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Seattle by David-Edward Hughes

Twelve Angry Men Still Resonates
at the Paramount

Also see David's review of My Name is Rachel Corrie

Twelve Angry Men

When I acted in Twelve Angry Men during college (ours was "Twelve Angry People" with both sexes in the cast, but not a line altered) it was 1978 and I marveled at how Reginald Rose's play still worked years after it was first done on television. Now the play is 53 years old, and how does it hold up? Happily, just fine, thanks to Scott Ellis' trusting but crisp direction, and a strong national touring company cast (based on the successful hit Broadway revival), which gives star billing to classic TV vets Richard ("The Waltons") Thomas and George ("Cheers") Wendt.

The plot, for anyone who has escaped it on television, stage or in the neo-classic film version starring Henry Fonda, concerns a jury in deliberations over the guilt or innocence of a 16-year-old boy accused of stabbing his father to death with a knife. Initially it looks like the jury won't be in session for long, as the first tally is eleven guilty votes and one not guilty. Juror #8 (the Thomas role here) just wants to talk about his uncertainties, and despite several blowhards who just want to go home or head to the ballgame, the men start listening to him, questioning what they have heard and how evidence was presented in the courtroom. One by one, they change their votes until only Juror #3, who, because of issues with his own father/son relationship, remains the sole guilty vote, until he too concedes that he must give the boy the benefit of the doubt.

Thomas looks scarcely changed from his John Boy Walton days and is inspired casting for the role as the leading moral conscience of the men. The actor's trademark warmth, naturalistic style and quiet strength are all tremendous assets. Wendt is just fine, if not remarkable, in the somewhat lesser role of the Foreman, Juror #1. As the tough, emotionally conflicted Juror #3, Randle Mell handles what is probably the least likable character admirably, without making him into a hackneyed, bullying loudmouth, and elicites genuine sympathy when his character finally breaks down. Julian Gamble is a bit more overstated but still effective as the bombastic Juror #10 who wears his class and racial prejudices on his sleeve. Jeffrey Hayenga is simply riveting as Juror #4, another hard one to sell on the boy's innocence, but finally unable to deny it.  T. Scott Cunningham as the vacillating ad executive Juror #12 smoothly carries off a lot of the play's lighter moments. Overall, not a weak performance is seen on the stage, and the familiar off-stage voice of the Judge at the show's opening is another TV vet, Robert ("Hill Street Blues") Prosky.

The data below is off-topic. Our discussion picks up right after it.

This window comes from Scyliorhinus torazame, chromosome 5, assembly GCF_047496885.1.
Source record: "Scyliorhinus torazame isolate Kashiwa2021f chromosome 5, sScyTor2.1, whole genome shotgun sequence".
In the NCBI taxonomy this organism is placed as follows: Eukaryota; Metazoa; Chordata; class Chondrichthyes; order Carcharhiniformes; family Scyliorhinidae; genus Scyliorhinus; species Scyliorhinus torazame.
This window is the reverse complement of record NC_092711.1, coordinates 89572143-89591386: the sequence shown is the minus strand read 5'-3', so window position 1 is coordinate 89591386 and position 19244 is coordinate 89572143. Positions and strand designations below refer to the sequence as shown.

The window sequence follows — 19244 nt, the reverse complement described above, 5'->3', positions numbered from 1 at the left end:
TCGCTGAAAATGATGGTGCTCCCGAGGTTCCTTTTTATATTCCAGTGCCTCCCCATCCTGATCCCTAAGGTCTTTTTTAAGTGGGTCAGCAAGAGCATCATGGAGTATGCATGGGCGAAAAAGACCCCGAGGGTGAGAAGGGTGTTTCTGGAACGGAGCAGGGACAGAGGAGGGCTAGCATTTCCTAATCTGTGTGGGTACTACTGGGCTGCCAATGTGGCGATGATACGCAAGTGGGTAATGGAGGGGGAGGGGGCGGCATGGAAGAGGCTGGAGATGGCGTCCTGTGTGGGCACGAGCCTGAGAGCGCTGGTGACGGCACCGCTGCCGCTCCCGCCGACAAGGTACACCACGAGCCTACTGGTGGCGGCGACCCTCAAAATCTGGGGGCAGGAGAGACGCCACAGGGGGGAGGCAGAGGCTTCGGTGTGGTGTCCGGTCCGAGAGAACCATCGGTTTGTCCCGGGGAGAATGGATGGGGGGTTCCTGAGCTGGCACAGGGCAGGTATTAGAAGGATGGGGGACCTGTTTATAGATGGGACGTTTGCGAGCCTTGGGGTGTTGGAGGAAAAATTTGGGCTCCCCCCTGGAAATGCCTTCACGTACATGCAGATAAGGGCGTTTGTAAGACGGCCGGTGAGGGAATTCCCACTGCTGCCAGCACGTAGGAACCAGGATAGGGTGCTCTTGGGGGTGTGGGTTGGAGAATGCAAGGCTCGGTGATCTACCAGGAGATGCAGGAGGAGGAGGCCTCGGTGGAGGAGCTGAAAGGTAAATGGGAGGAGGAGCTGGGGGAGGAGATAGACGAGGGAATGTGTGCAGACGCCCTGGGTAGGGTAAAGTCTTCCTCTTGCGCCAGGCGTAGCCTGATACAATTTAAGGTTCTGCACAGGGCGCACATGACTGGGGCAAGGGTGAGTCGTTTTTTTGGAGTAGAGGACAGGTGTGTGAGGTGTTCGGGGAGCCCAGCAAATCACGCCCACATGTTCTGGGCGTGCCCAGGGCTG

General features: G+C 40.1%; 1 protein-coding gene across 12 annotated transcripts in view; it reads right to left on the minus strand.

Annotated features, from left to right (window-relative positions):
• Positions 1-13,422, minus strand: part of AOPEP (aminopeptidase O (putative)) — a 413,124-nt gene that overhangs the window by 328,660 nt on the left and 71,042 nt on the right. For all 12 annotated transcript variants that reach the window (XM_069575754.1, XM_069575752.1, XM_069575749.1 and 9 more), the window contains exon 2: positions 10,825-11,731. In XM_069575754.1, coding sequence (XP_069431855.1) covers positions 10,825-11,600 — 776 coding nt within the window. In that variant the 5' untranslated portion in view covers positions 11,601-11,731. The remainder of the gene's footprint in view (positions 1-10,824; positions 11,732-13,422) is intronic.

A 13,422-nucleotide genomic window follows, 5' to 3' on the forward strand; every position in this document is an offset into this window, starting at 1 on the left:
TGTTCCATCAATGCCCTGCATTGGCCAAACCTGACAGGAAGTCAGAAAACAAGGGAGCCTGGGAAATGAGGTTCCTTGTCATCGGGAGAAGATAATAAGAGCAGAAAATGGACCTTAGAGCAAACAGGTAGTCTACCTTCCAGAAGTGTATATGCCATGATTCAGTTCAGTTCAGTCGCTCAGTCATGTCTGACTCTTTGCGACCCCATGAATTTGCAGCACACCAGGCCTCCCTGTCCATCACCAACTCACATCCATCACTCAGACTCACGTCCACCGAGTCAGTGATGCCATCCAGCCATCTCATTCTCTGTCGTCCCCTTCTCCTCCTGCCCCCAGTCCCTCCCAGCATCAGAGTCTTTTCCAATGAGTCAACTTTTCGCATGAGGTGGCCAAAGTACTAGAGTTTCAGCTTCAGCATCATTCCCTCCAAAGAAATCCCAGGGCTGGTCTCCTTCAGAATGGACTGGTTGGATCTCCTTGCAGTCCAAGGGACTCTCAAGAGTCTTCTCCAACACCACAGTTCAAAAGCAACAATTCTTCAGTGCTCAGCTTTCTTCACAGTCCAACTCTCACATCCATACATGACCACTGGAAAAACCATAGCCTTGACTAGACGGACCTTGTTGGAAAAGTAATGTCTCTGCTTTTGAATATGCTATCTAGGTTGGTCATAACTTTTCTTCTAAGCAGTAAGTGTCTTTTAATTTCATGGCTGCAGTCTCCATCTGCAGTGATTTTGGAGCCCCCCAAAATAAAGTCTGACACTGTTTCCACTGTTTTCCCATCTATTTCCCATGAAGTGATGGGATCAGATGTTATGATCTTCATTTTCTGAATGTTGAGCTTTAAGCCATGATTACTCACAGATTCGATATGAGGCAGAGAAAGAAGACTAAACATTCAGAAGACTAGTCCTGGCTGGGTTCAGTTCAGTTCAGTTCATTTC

The jury room set design by Allen Moyer is drably realistic, and effective lighting design by Paul Palazzo suitably conveyes the passage of time and changes of weather when a summer rainstorm hits. Michael Krass's costume design never strikes a false note. And (a few microphone crackles aside) the show's sound design by Brian Ronan supports the actors well enough to carry their voices comfortably into the Paramount, a great touring house for big musicals but not the ideal venue in some cases for straight plays like this.

Audience response to Twelve Angry Men was solid throughout at the performance I attended, and the cast received solid applause at the curtain. Director Scott Ellis and his fine ensemble of actors do this well-crafted play proud, without any of the obvious and unnecessary revisions that often take place in revivals of vintage plays and musicals from decades past.

Twelve Angry Men runs through March 25, 2007 at the Paramount Theatre, 9th and Pine in downtown Seattle. For further information visit the Paramount on-line at www.theparamount.com.


Photo: Joan Marcus



- David-Edward Hughes



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